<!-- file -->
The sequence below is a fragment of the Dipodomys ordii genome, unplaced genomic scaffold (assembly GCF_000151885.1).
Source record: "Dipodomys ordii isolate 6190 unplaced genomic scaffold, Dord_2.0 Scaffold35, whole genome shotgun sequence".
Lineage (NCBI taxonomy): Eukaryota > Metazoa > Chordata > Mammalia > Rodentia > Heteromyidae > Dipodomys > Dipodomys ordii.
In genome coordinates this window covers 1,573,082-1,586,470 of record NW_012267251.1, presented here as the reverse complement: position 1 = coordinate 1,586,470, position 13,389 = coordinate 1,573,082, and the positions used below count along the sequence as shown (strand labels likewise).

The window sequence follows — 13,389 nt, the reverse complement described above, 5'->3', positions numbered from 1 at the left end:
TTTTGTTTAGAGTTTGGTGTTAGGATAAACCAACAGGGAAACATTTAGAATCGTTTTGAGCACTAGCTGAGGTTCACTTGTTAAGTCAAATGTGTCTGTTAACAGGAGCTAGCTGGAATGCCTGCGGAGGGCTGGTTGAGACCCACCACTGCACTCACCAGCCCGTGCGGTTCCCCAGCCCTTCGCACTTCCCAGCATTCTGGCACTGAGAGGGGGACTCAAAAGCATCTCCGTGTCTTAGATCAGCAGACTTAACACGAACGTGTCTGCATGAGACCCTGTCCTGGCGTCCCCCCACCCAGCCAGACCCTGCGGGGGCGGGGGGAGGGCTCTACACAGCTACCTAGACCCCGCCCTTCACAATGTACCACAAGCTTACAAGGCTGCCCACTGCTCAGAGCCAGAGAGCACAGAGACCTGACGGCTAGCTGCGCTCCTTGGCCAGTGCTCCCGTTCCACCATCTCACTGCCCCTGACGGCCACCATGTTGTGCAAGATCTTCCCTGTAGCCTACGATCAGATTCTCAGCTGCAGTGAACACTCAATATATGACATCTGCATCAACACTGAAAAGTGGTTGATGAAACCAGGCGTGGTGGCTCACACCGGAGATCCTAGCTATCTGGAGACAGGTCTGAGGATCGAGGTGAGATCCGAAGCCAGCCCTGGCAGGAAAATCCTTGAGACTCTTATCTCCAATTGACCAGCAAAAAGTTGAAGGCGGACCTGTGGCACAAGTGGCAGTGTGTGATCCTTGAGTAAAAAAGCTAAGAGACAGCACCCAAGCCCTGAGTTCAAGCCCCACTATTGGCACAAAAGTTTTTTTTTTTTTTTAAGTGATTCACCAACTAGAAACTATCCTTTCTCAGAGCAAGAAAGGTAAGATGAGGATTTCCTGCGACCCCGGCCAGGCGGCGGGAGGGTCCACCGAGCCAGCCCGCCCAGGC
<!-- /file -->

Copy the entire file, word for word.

The sequence below is a fragment of the Dipodomys ordii genome, unplaced genomic scaffold (assembly GCF_000151885.1).
Source record: "Dipodomys ordii isolate 6190 unplaced genomic scaffold, Dord_2.0 Scaffold35, whole genome shotgun sequence".
Lineage (NCBI taxonomy): Eukaryota > Metazoa > Chordata > Mammalia > Rodentia > Heteromyidae > Dipodomys > Dipodomys ordii.
In genome coordinates this window covers 1,573,082-1,586,470 of record NW_012267251.1, presented here as the reverse complement: position 1 = coordinate 1,586,470, position 13,389 = coordinate 1,573,082, and the positions used below count along the sequence as shown (strand labels likewise).

The window sequence follows — 13,389 nt, the reverse complement described above, 5'->3', positions numbered from 1 at the left end:
TTTTGTTTAGAGTTTGGTGTTAGGATAAACCAACAGGGAAACATTTAGAATCGTTTTGAGCACTAGCTGAGGTTCACTTGTTAAGTCAAATGTGTCTGTTAACAGGAGCTAGCTGGAATGCCTGCGGAGGGCTGGTTGAGACCCACCACTGCACTCACCAGCCCGTGCGGTTCCCCAGCCCTTCGCACTTCCCAGCATTCTGGCACTGAGAGGGGGACTCAAAAGCATCTCCGTGTCTTAGATCAGCAGACTTAACACGAACGTGTCTGCATGAGACCCTGTCCTGGCGTCCCCCCACCCAGCCAGACCCTGCGGGGGCGGGGGGAGGGCTCTACACAGCTACCTAGACCCCGCCCTTCACAATGTACCACAAGCTTACAAGGCTGCCCACTGCTCAGAGCCAGAGAGCACAGAGACCTGACGGCTAGCTGCGCTCCTTGGCCAGTGCTCCCGTTCCACCATCTCACTGCCCCTGACGGCCACCATGTTGTGCAAGATCTTCCCTGTAGCCTACGATCAGATTCTCAGCTGCAGTGAACACTCAATATATGACATCTGCATCAACACTGAAAAGTGGTTGATGAAACCAGGCGTGGTGGCTCACACCGGAGATCCTAGCTATCTGGAGACAGGTCTGAGGATCGAGGTGAGATCCGAAGCCAGCCCTGGCAGGAAAATCCTTGAGACTCTTATCTCCAATTGACCAGCAAAAAGTTGAAGGCGGACCTGTGGCACAAGTGGCAGTGTGTGATCCTTGAGTAAAAAAGCTAAGAGACAGCACCCAAGCCCTGAGTTCAAGCCCCACTATTGGCACAAAAGTTTTTTTTTTTTTTTAAGTGATTCACCAACTAGAAACTATCCTTTCTCAGAGCAAGAAAGGTAAGATGAGGATTTCCTGCGACCCCGGCCAGGCGGCGGGAGGGTCCACCGAGCCAGCCCGCCCAGGC